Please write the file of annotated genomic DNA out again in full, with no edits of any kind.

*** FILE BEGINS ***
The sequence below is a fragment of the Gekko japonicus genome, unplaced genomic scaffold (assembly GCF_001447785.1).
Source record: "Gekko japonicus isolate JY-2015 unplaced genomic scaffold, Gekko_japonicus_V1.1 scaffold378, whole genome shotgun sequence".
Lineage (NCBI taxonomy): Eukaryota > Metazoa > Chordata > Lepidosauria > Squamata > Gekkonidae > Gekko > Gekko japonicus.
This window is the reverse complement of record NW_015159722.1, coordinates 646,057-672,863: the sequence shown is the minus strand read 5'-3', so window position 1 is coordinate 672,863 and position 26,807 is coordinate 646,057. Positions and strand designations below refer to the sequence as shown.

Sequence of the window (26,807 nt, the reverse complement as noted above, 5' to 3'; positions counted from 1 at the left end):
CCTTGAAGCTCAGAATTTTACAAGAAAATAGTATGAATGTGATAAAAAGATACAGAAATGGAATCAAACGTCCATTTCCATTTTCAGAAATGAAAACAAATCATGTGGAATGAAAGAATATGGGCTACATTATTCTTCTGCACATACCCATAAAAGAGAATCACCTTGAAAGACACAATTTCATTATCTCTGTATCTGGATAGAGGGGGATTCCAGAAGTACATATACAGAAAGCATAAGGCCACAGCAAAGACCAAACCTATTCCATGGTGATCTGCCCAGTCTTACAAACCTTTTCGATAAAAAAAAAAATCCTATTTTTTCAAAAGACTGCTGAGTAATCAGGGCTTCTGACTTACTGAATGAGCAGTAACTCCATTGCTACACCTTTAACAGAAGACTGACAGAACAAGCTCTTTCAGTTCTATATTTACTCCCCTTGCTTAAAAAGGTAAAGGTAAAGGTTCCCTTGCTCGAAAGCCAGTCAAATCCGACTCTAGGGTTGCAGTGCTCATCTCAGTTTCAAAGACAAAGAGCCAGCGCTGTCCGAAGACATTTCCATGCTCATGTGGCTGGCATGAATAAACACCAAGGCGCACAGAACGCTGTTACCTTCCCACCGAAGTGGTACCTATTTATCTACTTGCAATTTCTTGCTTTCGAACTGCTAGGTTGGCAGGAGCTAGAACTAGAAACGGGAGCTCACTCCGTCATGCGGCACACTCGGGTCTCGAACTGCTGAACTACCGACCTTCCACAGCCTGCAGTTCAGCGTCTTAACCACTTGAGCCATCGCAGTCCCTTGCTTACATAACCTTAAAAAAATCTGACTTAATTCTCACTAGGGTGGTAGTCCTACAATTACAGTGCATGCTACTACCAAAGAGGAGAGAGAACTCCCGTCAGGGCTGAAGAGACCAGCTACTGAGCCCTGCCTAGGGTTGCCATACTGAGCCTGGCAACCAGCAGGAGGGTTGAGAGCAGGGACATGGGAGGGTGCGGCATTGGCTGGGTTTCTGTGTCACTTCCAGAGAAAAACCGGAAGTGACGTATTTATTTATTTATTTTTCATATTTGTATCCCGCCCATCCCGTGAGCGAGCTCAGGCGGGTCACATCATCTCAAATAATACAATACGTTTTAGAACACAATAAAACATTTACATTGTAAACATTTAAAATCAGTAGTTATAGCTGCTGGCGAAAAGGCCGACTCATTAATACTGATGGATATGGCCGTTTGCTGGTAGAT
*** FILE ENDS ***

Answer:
The sequence below is a fragment of the Gekko japonicus genome, unplaced genomic scaffold (assembly GCF_001447785.1).
Source record: "Gekko japonicus isolate JY-2015 unplaced genomic scaffold, Gekko_japonicus_V1.1 scaffold378, whole genome shotgun sequence".
Lineage (NCBI taxonomy): Eukaryota > Metazoa > Chordata > Lepidosauria > Squamata > Gekkonidae > Gekko > Gekko japonicus.
This window is the reverse complement of record NW_015159722.1, coordinates 646,057-672,863: the sequence shown is the minus strand read 5'-3', so window position 1 is coordinate 672,863 and position 26,807 is coordinate 646,057. Positions and strand designations below refer to the sequence as shown.

Sequence of the window (26,807 nt, the reverse complement as noted above, 5' to 3'; positions counted from 1 at the left end):
CCTTGAAGCTCAGAATTTTACAAGAAAATAGTATGAATGTGATAAAAAGATACAGAAATGGAATCAAACGTCCATTTCCATTTTCAGAAATGAAAACAAATCATGTGGAATGAAAGAATATGGGCTACATTATTCTTCTGCACATACCCATAAAAGAGAATCACCTTGAAAGACACAATTTCATTATCTCTGTATCTGGATAGAGGGGGATTCCAGAAGTACATATACAGAAAGCATAAGGCCACAGCAAAGACCAAACCTATTCCATGGTGATCTGCCCAGTCTTACAAACCTTTTCGATAAAAAAAAAAATCCTATTTTTTCAAAAGACTGCTGAGTAATCAGGGCTTCTGACTTACTGAATGAGCAGTAACTCCATTGCTACACCTTTAACAGAAGACTGACAGAACAAGCTCTTTCAGTTCTATATTTACTCCCCTTGCTTAAAAAGGTAAAGGTAAAGGTTCCCTTGCTCGAAAGCCAGTCAAATCCGACTCTAGGGTTGCAGTGCTCATCTCAGTTTCAAAGACAAAGAGCCAGCGCTGTCCGAAGACATTTCCATGCTCATGTGGCTGGCATGAATAAACACCAAGGCGCACAGAACGCTGTTACCTTCCCACCGAAGTGGTACCTATTTATCTACTTGCAATTTCTTGCTTTCGAACTGCTAGGTTGGCAGGAGCTAGAACTAGAAACGGGAGCTCACTCCGTCATGCGGCACACTCGGGTCTCGAACTGCTGAACTACCGACCTTCCACAGCCTGCAGTTCAGCGTCTTAACCACTTGAGCCATCGCAGTCCCTTGCTTACATAACCTTAAAAAAATCTGACTTAATTCTCACTAGGGTGGTAGTCCTACAATTACAGTGCATGCTACTACCAAAGAGGAGAGAGAACTCCCGTCAGGGCTGAAGAGACCAGCTACTGAGCCCTGCCTAGGGTTGCCATACTGAGCCTGGCAACCAGCAGGAGGGTTGAGAGCAGGGACATGGGAGGGTGCGGCATTGGCTGGGTTTCTGTGTCACTTCCAGAGAAAAACCGGAAGTGACGTATTTATTTATTTATTTTTCATATTTGTATCCCGCCCATCCCGTGAGCGAGCTCAGGCGGGTCACATCATCTCAAATAATACAATACGTTTTAGAACACAATAAAACATTTACATTGTAAACATTTAAAATCAGTAGTTATAGCTGCTGGCGAAAAGGCCGACTCATTAATACTGATGGATATGGCCGTTTGCTGGTAGAT